On the enhanced connectivity of Pacific-Indian Ocean, the two Prime Ministers plan to work together to enhance connectivity in India and with other countries in the Indo-Pacific region, including Africa. This includes the development of industrial corridors and industrial networks for the growth of Asia and Africa, which will benefit various stakeholders in the IndoPacific region, including Africa. They shared the desire to further promote cooperation and collaboration in Africa, just as companies like Maruti-Suzuki have been exporting to numerous African nations.
The Joint Statement also prescribes enhanced defence and security cooperation and dialogues, defence equipment and technology cooperation in such areas as surveillance and unmanned system technologies, and defence industry cooperation.
As is customary with joint statements, there is a litany of initiatives and programmes mentioned. However, little by way of analysis and evaluation. What has happened to various joint endeavours? Have they resulted in business going concerns or faded into oblivion? What can we learn from those experiences?
In a first, PM Abe and PM Modi stressed the importance of holding accountable all parties that have supported North Korea’s nuclear and missile programmes, a not-so-veiled reference to the widely suspected Pakistan and China, which have reportedly been overtly, covertly and unofficially supportive.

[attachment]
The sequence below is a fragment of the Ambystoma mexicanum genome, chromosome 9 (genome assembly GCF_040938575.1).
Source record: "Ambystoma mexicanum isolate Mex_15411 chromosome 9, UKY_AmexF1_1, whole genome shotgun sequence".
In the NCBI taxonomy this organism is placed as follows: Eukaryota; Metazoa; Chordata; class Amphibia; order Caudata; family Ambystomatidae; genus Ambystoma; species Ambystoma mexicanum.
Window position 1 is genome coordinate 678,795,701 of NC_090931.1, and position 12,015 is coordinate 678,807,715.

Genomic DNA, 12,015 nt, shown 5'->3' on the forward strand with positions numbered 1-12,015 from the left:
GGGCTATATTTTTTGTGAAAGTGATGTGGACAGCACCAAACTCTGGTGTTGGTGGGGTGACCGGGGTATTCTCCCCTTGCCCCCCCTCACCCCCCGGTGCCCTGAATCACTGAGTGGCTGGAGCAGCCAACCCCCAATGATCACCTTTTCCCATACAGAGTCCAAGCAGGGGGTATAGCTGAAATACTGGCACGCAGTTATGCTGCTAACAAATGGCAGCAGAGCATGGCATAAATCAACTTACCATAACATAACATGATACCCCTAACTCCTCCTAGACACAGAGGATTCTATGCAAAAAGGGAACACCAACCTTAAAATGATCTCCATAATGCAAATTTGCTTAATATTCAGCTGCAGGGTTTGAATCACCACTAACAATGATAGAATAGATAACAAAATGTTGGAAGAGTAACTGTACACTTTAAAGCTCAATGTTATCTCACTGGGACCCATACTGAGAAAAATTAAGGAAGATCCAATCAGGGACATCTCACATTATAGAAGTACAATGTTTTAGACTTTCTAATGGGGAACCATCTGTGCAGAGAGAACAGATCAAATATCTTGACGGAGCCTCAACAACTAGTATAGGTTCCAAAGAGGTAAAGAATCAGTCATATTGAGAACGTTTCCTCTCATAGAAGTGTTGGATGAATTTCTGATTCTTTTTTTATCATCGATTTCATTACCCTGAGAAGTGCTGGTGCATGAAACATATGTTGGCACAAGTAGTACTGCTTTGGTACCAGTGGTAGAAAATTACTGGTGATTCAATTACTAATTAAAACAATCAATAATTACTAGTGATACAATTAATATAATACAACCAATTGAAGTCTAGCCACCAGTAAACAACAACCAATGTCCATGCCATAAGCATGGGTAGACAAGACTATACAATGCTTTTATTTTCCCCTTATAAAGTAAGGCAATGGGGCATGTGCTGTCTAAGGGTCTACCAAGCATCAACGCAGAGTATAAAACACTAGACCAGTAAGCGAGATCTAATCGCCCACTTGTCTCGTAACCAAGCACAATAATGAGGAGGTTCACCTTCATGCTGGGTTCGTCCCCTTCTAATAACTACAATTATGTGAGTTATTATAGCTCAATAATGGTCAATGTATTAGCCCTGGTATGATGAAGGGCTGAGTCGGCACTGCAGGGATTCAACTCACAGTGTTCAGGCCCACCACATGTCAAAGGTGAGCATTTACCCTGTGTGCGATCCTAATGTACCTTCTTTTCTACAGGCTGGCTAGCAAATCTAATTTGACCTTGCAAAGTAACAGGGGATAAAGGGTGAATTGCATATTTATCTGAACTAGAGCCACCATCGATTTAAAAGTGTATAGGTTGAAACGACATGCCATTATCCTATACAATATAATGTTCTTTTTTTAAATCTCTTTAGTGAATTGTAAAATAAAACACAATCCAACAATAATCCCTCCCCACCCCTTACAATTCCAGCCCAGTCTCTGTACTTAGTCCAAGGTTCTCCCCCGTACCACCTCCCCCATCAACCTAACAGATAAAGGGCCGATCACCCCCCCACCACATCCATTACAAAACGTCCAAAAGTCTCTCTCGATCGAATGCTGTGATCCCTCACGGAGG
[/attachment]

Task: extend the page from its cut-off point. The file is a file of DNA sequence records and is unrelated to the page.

It is quite fascinating that Modi and Abe have returned to the theme of “Confluence of the Two Seas”, meaning the Pacific and Indian Oceans, which was the title of a 1655 book authored by the Mughal prince Dara Shikoh, who was the son and heirapparent of Emperor Shah Jahan. Dara Shikoh assiduously sought understanding with different communities and religions. This book title was emphasised by Prime Minister Abe in his famous speech to Indian Parliament on 22 August 2007, during his first term in office. That Dara Shikoh was assassinated by his brother Aurangzeb, a despot, in order to seize power, is often not remembered. Thus, recollecting India’s history, PM Abe’s 2007 speech aimed at governance through peace and by extension peace through strength, would be an essential shared vision; not merely peace through good intentions and hope, and that is indeed the path that India and Japan have embarked on. Dr Sunil Chacko, a graduate of Harvard, has been a faculty member in the US, Canada, India and Japan. Japan’s Prime Minister Shinzo Abe’s visit to India earlier this week has augmented India-Japan defence ties significantly and has irked China on expected lines. While experts in India see the boost in defence ties between India and Japan in a positive light, many expect a “larger return in streams other than the bullet train”. Experts also hoped that China would take lessons in regional co-operation from strengthening IndiaJapan ties. Explaining China’s displeasure, A.B. Mahapatra, chairman, Centre for Asian Strategic Studies-India (CASSIndia), said, “China’s paramount concern is not Japan’s investment in India, but India and Japan’s global partnership. There is a larger picture of India and Japan investing in Africa that China is worried about. China has invested in Africa, but has been bullish too. Africans prefer India over China. So, if now Africa has a choice other than China, they will be able to oust China. Botswana has been vocal about their discontent with the Chinese too.” Other than the subject of preference, Africa needs investments in other sectors that are not China’s forte. “Sectors like education, agriculture etc., are where partnership between India and Japan will work wonders in Africa. China is not even present in these sectors, because their investments are on different scales in metal, construction and machinery sectors. So, Japan can invest in India’s bullet trains or Northeast, but for China, the India-Japan partnership on a global scale presents indirect competition,” said Mahapatra.